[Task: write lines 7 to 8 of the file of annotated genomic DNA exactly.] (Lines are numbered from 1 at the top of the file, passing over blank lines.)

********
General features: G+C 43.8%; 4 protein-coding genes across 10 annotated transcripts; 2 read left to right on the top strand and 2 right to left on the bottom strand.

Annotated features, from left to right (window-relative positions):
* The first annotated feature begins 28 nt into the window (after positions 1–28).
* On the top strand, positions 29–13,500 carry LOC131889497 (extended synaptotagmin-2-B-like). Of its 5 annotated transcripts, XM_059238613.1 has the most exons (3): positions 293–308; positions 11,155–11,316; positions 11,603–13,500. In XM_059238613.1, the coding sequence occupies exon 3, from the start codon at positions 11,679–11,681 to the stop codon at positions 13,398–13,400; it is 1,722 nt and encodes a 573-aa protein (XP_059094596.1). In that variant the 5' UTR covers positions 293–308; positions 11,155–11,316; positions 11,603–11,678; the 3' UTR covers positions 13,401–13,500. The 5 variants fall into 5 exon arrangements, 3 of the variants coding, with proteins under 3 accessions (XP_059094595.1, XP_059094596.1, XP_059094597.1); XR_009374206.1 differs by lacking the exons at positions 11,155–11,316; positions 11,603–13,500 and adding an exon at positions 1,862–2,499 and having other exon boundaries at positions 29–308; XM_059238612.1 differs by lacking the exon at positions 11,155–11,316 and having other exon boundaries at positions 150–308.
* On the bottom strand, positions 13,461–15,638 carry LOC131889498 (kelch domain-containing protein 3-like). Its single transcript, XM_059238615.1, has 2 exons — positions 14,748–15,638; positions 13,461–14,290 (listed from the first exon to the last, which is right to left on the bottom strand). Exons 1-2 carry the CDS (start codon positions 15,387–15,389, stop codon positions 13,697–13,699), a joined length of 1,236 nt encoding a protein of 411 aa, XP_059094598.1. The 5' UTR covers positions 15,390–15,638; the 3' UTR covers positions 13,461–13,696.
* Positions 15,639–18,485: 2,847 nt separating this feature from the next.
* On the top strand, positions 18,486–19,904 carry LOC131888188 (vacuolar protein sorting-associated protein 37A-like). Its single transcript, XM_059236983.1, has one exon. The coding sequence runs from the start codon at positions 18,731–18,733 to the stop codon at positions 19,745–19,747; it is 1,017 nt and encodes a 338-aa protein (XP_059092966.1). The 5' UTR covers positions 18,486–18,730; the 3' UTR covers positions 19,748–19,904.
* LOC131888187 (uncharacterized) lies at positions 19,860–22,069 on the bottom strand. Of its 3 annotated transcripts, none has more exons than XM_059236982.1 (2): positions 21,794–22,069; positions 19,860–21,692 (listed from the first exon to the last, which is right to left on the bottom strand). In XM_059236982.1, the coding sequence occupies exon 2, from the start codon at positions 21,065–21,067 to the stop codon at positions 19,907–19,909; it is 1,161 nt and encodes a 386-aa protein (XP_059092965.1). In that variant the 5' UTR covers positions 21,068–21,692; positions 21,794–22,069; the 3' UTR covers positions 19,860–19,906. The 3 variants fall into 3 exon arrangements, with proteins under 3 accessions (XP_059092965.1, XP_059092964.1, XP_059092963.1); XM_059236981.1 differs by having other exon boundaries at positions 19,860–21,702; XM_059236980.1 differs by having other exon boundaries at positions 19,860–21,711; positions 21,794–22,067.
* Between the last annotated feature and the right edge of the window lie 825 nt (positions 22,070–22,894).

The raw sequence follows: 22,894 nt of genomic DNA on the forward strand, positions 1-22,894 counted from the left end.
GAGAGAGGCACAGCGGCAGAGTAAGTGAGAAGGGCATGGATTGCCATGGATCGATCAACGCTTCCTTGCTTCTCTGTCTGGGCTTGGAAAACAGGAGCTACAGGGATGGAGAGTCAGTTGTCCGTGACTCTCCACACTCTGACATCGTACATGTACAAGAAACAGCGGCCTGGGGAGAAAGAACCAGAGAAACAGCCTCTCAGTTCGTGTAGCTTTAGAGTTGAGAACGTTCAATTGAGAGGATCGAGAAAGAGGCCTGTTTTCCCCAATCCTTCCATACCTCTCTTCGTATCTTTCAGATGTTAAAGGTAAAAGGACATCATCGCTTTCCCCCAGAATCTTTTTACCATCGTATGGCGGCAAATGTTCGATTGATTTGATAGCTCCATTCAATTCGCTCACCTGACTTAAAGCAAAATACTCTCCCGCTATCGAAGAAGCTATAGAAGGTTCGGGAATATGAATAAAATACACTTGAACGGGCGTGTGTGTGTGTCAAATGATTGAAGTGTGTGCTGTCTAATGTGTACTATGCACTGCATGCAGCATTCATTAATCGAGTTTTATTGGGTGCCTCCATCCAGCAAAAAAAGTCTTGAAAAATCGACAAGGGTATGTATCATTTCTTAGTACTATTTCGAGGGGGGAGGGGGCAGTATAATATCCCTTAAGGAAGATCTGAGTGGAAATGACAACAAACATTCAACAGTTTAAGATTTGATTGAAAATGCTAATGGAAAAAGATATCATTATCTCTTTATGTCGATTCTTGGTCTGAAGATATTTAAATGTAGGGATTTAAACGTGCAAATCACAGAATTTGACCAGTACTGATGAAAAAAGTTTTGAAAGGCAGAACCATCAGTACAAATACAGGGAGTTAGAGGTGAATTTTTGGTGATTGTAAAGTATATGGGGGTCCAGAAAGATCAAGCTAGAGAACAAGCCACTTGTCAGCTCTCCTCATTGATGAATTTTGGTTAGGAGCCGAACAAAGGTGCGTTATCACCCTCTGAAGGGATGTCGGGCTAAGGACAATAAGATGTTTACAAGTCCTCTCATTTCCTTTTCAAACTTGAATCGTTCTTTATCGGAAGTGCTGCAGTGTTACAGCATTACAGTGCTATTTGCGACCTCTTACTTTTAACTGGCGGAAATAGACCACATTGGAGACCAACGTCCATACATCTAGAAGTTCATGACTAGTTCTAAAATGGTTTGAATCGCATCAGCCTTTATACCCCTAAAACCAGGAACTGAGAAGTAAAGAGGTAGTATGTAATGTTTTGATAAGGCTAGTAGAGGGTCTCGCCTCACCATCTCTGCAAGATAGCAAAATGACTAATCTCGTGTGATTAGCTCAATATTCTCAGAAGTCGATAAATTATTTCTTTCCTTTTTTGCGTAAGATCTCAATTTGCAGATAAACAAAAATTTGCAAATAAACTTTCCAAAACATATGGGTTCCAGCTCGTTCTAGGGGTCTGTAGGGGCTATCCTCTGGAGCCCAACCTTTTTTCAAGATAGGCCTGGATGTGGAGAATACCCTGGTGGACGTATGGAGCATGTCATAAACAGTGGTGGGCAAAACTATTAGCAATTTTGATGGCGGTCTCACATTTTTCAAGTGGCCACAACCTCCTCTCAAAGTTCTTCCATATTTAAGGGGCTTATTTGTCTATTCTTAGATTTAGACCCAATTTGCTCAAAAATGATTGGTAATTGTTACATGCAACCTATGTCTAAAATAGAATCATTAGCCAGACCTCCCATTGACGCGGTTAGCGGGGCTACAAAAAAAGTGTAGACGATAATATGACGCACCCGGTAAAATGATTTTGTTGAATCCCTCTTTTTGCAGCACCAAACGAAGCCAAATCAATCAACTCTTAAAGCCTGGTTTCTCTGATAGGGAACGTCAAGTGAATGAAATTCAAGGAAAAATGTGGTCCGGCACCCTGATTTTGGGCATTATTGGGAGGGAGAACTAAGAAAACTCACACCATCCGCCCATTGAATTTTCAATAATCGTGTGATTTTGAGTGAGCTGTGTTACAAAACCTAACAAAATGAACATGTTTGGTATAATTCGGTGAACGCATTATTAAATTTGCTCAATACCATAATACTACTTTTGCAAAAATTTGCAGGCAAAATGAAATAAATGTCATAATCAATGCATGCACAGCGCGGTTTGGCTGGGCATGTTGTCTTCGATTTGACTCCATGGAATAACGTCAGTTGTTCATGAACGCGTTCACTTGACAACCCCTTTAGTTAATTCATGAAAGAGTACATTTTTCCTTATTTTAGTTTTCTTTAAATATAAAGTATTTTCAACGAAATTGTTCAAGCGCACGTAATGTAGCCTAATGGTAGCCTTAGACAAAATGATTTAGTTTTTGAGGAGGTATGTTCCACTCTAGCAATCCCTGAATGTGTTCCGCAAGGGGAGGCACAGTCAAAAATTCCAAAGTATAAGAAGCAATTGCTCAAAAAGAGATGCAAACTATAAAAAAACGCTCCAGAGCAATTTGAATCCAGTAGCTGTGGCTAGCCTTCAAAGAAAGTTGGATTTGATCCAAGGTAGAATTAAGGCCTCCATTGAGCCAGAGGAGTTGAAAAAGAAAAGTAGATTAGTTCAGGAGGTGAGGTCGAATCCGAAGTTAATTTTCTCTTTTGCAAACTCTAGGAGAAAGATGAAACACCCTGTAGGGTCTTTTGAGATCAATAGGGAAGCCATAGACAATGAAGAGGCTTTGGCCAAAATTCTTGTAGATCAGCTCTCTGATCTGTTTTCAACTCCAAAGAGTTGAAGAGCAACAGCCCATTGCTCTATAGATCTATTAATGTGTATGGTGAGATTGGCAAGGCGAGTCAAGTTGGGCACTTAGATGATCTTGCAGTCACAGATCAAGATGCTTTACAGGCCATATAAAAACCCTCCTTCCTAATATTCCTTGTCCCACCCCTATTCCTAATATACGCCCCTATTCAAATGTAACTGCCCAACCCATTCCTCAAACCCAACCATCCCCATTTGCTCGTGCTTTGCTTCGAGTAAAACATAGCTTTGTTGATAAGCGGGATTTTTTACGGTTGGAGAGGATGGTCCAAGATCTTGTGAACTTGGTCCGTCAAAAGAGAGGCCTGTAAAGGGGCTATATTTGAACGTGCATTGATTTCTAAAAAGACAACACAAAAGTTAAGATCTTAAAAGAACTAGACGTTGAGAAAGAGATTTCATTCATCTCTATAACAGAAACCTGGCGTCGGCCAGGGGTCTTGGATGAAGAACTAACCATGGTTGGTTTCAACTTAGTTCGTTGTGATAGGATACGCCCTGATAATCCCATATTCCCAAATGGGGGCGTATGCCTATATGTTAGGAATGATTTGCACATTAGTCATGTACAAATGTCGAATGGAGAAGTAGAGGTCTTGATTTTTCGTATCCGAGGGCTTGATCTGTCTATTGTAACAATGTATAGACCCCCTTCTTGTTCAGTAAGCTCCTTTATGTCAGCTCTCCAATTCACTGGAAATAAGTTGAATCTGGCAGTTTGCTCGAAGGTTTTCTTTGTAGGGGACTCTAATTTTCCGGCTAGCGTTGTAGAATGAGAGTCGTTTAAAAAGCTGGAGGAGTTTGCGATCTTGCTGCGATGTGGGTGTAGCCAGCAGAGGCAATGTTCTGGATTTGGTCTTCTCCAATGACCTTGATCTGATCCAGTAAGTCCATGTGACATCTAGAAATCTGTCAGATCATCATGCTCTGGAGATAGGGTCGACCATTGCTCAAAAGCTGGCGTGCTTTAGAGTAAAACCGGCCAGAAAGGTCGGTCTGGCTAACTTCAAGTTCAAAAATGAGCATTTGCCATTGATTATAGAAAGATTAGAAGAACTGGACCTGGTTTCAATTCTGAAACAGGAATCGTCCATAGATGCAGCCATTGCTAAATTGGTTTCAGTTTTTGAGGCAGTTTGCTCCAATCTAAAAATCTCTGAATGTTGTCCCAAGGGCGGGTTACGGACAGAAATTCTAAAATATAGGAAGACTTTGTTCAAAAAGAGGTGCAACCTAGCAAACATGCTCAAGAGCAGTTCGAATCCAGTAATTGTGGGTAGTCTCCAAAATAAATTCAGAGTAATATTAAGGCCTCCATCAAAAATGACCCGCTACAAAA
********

* On the top strand, positions 18,486–19,904 carry LOC131888188 (vacuolar protein sorting-associated protein 37A-like). Its single transcript, XM_059236983.1, has one exon. The coding sequence runs from the start codon at positions 18,731–18,733 to the stop codon at positions 19,745–19,747; it is 1,017 nt and encodes a 338-aa protein (XP_059092966.1). The 5' UTR covers positions 18,486–18,730; the 3' UTR covers positions 19,748–19,904.
* LOC131888187 (uncharacterized) lies at positions 19,860–22,069 on the bottom strand. Of its 3 annotated transcripts, none has more exons than XM_059236982.1 (2): positions 21,794–22,069; positions 19,860–21,692 (listed from the first exon to the last, which is right to left on the bottom strand). In XM_059236982.1, the coding sequence occupies exon 2, from the start codon at positions 21,065–21,067 to the stop codon at positions 19,907–19,909; it is 1,161 nt and encodes a 386-aa protein (XP_059092965.1). In that variant the 5' UTR covers positions 21,068–21,692; positions 21,794–22,069; the 3' UTR covers positions 19,860–19,906. The 3 variants fall into 3 exon arrangements, with proteins under 3 accessions (XP_059092965.1, XP_059092964.1, XP_059092963.1); XM_059236981.1 differs by having other exon boundaries at positions 19,860–21,702; XM_059236980.1 differs by having other exon boundaries at positions 19,860–21,711; positions 21,794–22,067.